Seven Buy List Earnings Reports Due Next Week
Wells Fargo (WFC) is due to report earnings later today. The consensus is for $1.01 per share. That sounds about right. The bank recently passed the Fed’s latest stress test with flying colors.
We have seven more Buy List earnings reports coming next week; five of them are due on Thursday. Here’s our Earnings Calendar for the second quarter:
On Tuesday, July 19, Microsoft (MSFT) is scheduled to report its fiscal fourth quarter earnings. The software giant had a surprise earnings miss three months ago. But that was a rare misstep for a company that’s been on the right track under a new CEO.
Last month, Microsoft announced a major acquisition of LinkedIn. That’s the biggest deal in their history. Critics are right to point out that many of Microsoft’s recent acquisitions haven’t gone well, but I would chalk that up to Steve Ballmer, not Satya Nadella, who seems to prefer a more cautious approach.
Signature Bank (SBNY) is also due to report earnings on Tuesday. I like this bank a lot but its shares have become unusually volatile recently. SBNY dropped from $147 in April to less than $115 in June. The bank has reported record earnings for 26 quarters in a row. I have little doubt they’ll make it #27 on Tuesday. The consensus on Wall Street is for earnings of $1.97 per share. That’s up 20 cents from last year’s Q2.
I’ll be particularly interested to see where SBNY’s net interest margin is. I’m expecting something around 3.25%. I also want to see if they have any updates on their medallion loans which have taken a bite off their bottom line. Fortunately, the damage doesn’t appear to be too severe.
Thursday is going to be a very busy day for us. Alliance Data Systems, Biogen and Snap-on are due to report before the opening bell. Stryker and Wabtec are due to report after the closing bell.
In January, shares of Alliance Data Systems (ADS) got crushed after a lousy earnings report. The stock fell again in April after another earnings report. The loyalty rewards company actually topped expectations in April, but the outlook for Q2 was below the Street. ADS said they see Q2 earnings of $3.58 per share which was 20 cents below Wall Street’s consensus. Interestingly, they kept their full-year estimate at $16.75 per share. The stock got a boost this week when ValueAct Capital, an activist fund, announced that it had taken a 6.8% position in ADS.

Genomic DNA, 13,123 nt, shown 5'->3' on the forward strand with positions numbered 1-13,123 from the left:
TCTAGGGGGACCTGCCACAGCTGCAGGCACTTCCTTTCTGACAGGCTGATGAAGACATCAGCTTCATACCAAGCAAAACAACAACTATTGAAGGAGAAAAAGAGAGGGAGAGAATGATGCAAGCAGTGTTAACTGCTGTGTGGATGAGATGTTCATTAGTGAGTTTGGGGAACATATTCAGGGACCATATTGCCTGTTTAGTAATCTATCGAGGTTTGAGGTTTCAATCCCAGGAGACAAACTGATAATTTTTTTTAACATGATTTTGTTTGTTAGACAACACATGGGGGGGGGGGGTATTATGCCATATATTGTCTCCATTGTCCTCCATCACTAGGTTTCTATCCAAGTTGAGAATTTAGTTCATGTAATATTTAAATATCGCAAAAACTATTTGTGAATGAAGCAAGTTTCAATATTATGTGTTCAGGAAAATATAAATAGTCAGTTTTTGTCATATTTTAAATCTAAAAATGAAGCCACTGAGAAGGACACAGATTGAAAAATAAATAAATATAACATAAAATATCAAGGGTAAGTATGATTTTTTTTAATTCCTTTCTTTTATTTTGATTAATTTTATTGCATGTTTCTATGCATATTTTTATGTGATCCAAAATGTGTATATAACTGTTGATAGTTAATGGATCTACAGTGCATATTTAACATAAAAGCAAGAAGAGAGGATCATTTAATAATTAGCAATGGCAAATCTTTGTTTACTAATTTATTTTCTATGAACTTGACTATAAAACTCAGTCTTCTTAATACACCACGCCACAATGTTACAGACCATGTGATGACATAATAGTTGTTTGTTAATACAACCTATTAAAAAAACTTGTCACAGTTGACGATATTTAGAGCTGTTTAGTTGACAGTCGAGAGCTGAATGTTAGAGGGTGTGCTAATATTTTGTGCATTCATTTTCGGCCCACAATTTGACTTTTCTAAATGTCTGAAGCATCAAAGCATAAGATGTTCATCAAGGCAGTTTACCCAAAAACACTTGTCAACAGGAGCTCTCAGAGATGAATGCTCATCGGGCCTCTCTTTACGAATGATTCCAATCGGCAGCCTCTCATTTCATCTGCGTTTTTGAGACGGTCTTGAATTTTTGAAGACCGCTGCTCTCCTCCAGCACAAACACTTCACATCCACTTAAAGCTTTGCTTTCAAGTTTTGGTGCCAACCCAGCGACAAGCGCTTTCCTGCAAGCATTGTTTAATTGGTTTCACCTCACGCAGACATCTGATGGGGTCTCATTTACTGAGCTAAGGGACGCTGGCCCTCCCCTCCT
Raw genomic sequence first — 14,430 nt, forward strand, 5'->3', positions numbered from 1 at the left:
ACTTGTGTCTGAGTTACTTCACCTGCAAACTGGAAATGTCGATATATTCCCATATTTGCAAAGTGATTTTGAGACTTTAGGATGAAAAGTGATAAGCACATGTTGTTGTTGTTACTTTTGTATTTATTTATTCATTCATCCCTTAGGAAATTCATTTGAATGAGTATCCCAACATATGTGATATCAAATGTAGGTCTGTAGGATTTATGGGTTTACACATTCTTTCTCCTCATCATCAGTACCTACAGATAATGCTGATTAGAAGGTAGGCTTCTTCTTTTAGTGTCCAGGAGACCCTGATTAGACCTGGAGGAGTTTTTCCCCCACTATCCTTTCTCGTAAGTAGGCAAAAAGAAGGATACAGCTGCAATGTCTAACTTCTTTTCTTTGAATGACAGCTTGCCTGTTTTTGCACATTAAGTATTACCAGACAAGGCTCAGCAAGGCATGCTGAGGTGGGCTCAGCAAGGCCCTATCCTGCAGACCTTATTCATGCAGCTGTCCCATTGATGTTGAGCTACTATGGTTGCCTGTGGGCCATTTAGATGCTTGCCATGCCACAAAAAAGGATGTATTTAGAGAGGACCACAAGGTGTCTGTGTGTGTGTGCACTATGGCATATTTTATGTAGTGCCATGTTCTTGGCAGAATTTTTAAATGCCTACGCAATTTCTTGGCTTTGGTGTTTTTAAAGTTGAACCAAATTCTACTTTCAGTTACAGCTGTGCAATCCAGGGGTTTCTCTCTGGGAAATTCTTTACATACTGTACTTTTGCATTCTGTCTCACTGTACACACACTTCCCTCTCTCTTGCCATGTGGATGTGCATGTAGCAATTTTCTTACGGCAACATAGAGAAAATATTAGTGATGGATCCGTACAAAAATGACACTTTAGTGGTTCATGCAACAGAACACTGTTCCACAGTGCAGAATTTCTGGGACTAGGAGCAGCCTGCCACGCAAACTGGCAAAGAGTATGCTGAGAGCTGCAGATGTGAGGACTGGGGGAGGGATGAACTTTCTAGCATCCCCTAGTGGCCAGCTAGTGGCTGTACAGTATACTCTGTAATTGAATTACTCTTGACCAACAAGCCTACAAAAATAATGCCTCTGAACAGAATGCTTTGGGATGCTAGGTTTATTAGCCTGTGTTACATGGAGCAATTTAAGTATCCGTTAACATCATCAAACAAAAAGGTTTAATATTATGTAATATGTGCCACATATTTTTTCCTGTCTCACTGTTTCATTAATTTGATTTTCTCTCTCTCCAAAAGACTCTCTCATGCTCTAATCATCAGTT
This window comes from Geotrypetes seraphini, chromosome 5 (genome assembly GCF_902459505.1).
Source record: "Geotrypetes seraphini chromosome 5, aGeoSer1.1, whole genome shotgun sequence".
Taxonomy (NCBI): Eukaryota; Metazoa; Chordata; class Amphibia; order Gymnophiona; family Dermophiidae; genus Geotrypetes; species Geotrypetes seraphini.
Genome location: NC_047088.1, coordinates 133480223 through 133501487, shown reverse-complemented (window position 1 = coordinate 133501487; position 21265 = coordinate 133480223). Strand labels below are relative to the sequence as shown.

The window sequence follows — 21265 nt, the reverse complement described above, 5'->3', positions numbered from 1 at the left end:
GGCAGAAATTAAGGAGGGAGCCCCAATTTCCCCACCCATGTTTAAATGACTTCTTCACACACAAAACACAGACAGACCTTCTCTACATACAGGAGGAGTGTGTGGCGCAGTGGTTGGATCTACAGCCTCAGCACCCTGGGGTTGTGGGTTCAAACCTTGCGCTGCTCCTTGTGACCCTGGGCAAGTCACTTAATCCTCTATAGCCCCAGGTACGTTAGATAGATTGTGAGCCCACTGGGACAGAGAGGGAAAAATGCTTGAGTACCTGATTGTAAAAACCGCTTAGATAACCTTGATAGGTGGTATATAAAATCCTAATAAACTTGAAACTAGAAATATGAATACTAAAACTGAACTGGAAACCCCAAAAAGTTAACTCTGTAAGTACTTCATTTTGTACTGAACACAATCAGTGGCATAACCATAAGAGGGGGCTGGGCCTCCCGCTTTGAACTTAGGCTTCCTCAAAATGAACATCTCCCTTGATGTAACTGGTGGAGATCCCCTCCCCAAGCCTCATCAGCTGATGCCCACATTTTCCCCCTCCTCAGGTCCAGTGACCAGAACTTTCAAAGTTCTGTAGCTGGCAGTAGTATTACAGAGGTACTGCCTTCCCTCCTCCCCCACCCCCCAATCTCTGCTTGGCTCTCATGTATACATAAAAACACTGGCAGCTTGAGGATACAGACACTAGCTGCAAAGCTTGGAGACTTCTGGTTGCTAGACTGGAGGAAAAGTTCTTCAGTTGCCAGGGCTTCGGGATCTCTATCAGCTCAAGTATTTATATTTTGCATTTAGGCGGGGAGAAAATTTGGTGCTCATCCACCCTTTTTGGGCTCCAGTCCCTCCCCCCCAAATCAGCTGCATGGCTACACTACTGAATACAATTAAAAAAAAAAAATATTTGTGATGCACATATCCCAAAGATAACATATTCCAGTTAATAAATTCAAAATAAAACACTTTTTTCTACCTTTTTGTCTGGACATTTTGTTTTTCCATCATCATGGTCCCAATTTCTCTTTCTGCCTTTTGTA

While the biotech sector has had a rough time lately, I was pleased to see Biogen (BIIB) report very good earnings three months ago. The shares started to rally, but that got abruptly halted after the company said that one of its experimental drugs performed poorly during mid-stage tests.
In just three weeks, BIIB went from $290 per share to $223. Look for another good earnings report. The consensus on Wall Street is for earnings of $4.69 per share.
I have to admit that Snap-on (SNA) is a fairly dull company (hydraulic lifts!!), which is one of the reasons why I like it. In April, the company beat expectations by nine cents per share. The stock was punished very harshly at the start of the year. At one point in February, SNA was a 22% loser on the year (and the year had barely started). Fortunately, the shares have since rebounded. Wall Street is targeting Q2 earnings of $2.23 per share. I think that’s very doable. I’m expecting full-year earnings of $9 per share.
Stryker (SYK) has had a very impressive run in 2016. It’s our #1 stock this year with a gain of 31.6%. In April, the orthopedic company reported earnings of $1.24 per share which was four cents better than expectations.
For Q2, Stryker said they see earnings coming in between $1.33 and $1.38 per share. They should have little trouble hitting that range. For the entire year, Stryker sees earnings ranging between $5.65 and $5.80 per share. I’ll be curious to see how much the strong dollar has impacted SYK’s earnings.
Wabtec (WAB) has thrown us for a head-fake recently. In April, the company had a very good earnings report, and the stock popped to a new high. Since then, however, the stock has been a kind of a dud. On Thursday, shares of WAB settled at $71.47, which is over 17% below its April high.
I’m expecting another good earnings report. Wall Street expects $1.08 per share. The company also recently raised its modest dividend by 25%. The good news for us is that Wabtec has reaffirmed its full-year earnings of $4.30 to $4.50 per share.
That’s all for now. Next week will be dominated by earnings reports. Most of the media will be focused on the Republican National Convention in Cleveland. The convention runs from Monday to Thursday, and the economic reports will be fairly light. Building permits and housing starts will come out on Tuesday. The report on sales of existing homes will come out on Thursday. Also on Thursday will be initial jobless claims. The recent jobless claims reports have been just above 43-year lows. Be sure to keep checking the blog for daily updates. I’ll have more market analysis for you in the next issue of CWS Market Review!